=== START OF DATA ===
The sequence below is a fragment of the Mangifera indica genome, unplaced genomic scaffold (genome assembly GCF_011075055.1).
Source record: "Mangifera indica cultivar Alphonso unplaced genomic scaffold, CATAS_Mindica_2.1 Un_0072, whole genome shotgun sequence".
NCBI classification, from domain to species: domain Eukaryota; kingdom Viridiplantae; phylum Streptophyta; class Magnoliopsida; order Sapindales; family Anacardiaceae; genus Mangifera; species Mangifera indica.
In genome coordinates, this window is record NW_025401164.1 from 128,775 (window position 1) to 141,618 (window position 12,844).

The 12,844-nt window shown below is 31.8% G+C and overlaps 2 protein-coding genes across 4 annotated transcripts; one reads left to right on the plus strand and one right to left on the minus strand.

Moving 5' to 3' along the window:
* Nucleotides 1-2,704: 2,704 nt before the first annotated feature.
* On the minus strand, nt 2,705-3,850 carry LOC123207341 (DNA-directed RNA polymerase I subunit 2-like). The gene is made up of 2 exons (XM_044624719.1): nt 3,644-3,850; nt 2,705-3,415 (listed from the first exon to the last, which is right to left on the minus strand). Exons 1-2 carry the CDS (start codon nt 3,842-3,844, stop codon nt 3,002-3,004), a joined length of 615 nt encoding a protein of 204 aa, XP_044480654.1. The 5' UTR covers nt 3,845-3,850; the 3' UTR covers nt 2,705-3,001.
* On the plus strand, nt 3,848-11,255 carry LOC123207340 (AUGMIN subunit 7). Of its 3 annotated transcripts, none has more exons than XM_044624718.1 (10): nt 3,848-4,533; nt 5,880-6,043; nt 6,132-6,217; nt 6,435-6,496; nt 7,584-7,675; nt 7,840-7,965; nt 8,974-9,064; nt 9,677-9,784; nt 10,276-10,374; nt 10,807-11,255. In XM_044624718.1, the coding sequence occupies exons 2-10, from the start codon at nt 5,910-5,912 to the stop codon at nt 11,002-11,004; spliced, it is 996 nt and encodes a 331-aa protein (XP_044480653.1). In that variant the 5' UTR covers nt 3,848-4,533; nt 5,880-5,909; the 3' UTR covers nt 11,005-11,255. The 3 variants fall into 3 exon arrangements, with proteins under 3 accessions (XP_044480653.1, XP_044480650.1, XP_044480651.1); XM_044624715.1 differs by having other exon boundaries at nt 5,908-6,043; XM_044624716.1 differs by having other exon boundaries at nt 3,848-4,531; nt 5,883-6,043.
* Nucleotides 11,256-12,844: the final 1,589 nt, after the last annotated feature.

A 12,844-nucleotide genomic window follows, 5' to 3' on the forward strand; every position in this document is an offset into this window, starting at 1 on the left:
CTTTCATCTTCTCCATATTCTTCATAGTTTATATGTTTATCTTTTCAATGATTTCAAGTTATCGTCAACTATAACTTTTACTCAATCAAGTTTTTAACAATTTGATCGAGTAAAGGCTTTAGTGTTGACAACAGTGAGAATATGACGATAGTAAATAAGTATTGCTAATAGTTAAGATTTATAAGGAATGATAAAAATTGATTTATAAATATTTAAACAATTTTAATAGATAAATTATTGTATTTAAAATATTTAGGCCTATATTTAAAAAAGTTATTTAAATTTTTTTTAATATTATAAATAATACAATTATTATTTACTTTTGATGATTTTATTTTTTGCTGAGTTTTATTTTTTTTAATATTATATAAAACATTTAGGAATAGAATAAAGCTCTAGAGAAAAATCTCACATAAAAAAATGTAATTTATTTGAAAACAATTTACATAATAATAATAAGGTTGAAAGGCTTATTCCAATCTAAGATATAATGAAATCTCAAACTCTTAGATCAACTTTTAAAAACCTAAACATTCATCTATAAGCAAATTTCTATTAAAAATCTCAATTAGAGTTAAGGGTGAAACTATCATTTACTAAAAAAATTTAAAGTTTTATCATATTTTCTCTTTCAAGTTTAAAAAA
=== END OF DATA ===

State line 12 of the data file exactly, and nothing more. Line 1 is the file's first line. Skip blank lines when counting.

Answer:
CTTTCATCTTCTCCATATTCTTCATAGTTTATATGTTTATCTTTTCAATGATTTCAAGTTATCGTCAACTATAACTTTTACTCAATCAAGTTTTTAACAATTTGATCGAGTAAAGGCTTTAGTGTTGACAACAGTGAGAATATGACGATAGTAAATAAGTATTGCTAATAGTTAAGATTTATAAGGAATGATAAAAATTGATTTATAAATATTTAAACAATTTTAATAGATAAATTATTGTATTTAAAATATTTAGGCCTATATTTAAAAAAGTTATTTAAATTTTTTTTAATATTATAAATAATACAATTATTATTTACTTTTGATGATTTTATTTTTTGCTGAGTTTTATTTTTTTTAATATTATATAAAACATTTAGGAATAGAATAAAGCTCTAGAGAAAAATCTCACATAAAAAAATGTAATTTATTTGAAAACAATTTACATAATAATAATAAGGTTGAAAGGCTTATTCCAATCTAAGATATAATGAAATCTCAAACTCTTAGATCAACTTTTAAAAACCTAAACATTCATCTATAAGCAAATTTCTATTAAAAATCTCAATTAGAGTTAAGGGTGAAACTATCATTTACTAAAAAAATTTAAAGTTTTATCATATTTTCTCTTTCAAGTTTAAAAAA